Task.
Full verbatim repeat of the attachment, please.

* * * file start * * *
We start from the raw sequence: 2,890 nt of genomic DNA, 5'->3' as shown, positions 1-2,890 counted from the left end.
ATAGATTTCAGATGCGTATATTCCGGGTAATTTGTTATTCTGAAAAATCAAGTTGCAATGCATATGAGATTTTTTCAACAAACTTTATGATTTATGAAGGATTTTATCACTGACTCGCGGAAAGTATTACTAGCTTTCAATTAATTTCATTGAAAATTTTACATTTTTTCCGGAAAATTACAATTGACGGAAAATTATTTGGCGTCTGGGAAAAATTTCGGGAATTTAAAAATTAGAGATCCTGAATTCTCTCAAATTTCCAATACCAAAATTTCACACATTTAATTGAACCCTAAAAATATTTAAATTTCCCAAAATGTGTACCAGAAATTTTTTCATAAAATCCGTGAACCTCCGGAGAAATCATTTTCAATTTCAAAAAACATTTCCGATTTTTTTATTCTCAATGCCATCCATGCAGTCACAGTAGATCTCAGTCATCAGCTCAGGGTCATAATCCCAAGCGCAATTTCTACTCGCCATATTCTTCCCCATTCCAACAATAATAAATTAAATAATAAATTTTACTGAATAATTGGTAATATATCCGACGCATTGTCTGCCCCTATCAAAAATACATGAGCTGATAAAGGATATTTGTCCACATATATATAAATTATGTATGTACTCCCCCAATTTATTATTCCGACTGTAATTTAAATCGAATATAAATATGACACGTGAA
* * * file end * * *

We start from the raw sequence: 2,890 nt of genomic DNA, 5'->3' as shown, positions 1-2,890 counted from the left end.
ATAGATTTCAGATGCGTATATTCCGGGTAATTTGTTATTCTGAAAAATCAAGTTGCAATGCATATGAGATTTTTTCAACAAACTTTATGATTTATGAAGGATTTTATCACTGACTCGCGGAAAGTATTACTAGCTTTCAATTAATTTCATTGAAAATTTTACATTTTTTCCGGAAAATTACAATTGACGGAAAATTATTTGGCGTCTGGGAAAAATTTCGGGAATTTAAAAATTAGAGATCCTGAATTCTCTCAAATTTCCAATACCAAAATTTCACACATTTAATTGAACCCTAAAAATATTTAAATTTCCCAAAATGTGTACCAGAAATTTTTTCATAAAATCCGTGAACCTCCGGAGAAATCATTTTCAATTTCAAAAAACATTTCCGATTTTTTTATTCTCAATGCCATCCATGCAGTCACAGTAGATCTCAGTCATCAGCTCAGGGTCATAATCCCAAGCGCAATTTCTACTCGCCATATTCTTCCCCATTCCAACAATAATAAATTAAATAATAAATTTTACTGAATAATTGGTAATATATCCGACGCATTGTCTGCCCCTATCAAAAATACATGAGCTGATAAAGGATATTTGTCCACATATATATAAATTATGTATGTACTCCCCCAATTTATTATTCCGACTGTAATTTAAATCGAATATAAATATGACACGTGAA